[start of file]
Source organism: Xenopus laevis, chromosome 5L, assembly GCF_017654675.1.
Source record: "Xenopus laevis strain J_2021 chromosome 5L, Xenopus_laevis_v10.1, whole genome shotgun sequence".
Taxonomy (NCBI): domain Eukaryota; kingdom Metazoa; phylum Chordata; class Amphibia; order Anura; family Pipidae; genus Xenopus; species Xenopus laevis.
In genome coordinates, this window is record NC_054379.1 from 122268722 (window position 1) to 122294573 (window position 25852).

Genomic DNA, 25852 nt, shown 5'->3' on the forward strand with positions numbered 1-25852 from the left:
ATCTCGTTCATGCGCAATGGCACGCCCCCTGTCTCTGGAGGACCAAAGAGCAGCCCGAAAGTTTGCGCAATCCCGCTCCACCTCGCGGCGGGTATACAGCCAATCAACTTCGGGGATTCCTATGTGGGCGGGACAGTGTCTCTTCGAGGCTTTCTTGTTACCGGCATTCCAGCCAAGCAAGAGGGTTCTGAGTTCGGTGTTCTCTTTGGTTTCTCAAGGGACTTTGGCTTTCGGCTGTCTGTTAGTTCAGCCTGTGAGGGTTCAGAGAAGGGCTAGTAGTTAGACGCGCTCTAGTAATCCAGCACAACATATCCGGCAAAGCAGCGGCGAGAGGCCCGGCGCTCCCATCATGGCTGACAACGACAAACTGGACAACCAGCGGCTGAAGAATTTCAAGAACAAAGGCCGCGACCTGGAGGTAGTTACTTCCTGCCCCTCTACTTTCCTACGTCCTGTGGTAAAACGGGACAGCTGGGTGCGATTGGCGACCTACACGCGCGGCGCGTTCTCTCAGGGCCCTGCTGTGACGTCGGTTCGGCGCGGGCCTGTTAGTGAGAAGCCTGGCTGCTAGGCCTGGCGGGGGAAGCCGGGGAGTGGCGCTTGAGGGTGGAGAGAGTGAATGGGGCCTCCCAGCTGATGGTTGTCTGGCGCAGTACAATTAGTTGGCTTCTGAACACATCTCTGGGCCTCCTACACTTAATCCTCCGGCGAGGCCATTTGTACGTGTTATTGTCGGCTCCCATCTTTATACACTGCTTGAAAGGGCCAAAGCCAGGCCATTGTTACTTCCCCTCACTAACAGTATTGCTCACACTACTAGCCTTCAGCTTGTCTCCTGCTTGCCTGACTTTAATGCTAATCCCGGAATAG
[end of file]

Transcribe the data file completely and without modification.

Source organism: Xenopus laevis, chromosome 5L, assembly GCF_017654675.1.
Source record: "Xenopus laevis strain J_2021 chromosome 5L, Xenopus_laevis_v10.1, whole genome shotgun sequence".
Taxonomy (NCBI): domain Eukaryota; kingdom Metazoa; phylum Chordata; class Amphibia; order Anura; family Pipidae; genus Xenopus; species Xenopus laevis.
In genome coordinates, this window is record NC_054379.1 from 122268722 (window position 1) to 122294573 (window position 25852).

Genomic DNA, 25852 nt, shown 5'->3' on the forward strand with positions numbered 1-25852 from the left:
ATCTCGTTCATGCGCAATGGCACGCCCCCTGTCTCTGGAGGACCAAAGAGCAGCCCGAAAGTTTGCGCAATCCCGCTCCACCTCGCGGCGGGTATACAGCCAATCAACTTCGGGGATTCCTATGTGGGCGGGACAGTGTCTCTTCGAGGCTTTCTTGTTACCGGCATTCCAGCCAAGCAAGAGGGTTCTGAGTTCGGTGTTCTCTTTGGTTTCTCAAGGGACTTTGGCTTTCGGCTGTCTGTTAGTTCAGCCTGTGAGGGTTCAGAGAAGGGCTAGTAGTTAGACGCGCTCTAGTAATCCAGCACAACATATCCGGCAAAGCAGCGGCGAGAGGCCCGGCGCTCCCATCATGGCTGACAACGACAAACTGGACAACCAGCGGCTGAAGAATTTCAAGAACAAAGGCCGCGACCTGGAGGTAGTTACTTCCTGCCCCTCTACTTTCCTACGTCCTGTGGTAAAACGGGACAGCTGGGTGCGATTGGCGACCTACACGCGCGGCGCGTTCTCTCAGGGCCCTGCTGTGACGTCGGTTCGGCGCGGGCCTGTTAGTGAGAAGCCTGGCTGCTAGGCCTGGCGGGGGAAGCCGGGGAGTGGCGCTTGAGGGTGGAGAGAGTGAATGGGGCCTCCCAGCTGATGGTTGTCTGGCGCAGTACAATTAGTTGGCTTCTGAACACATCTCTGGGCCTCCTACACTTAATCCTCCGGCGAGGCCATTTGTACGTGTTATTGTCGGCTCCCATCTTTATACACTGCTTGAAAGGGCCAAAGCCAGGCCATTGTTACTTCCCCTCACTAACAGTATTGCTCACACTACTAGCCTTCAGCTTGTCTCCTGCTTGCCTGACTTTAATGCTAATCCCGGAATAG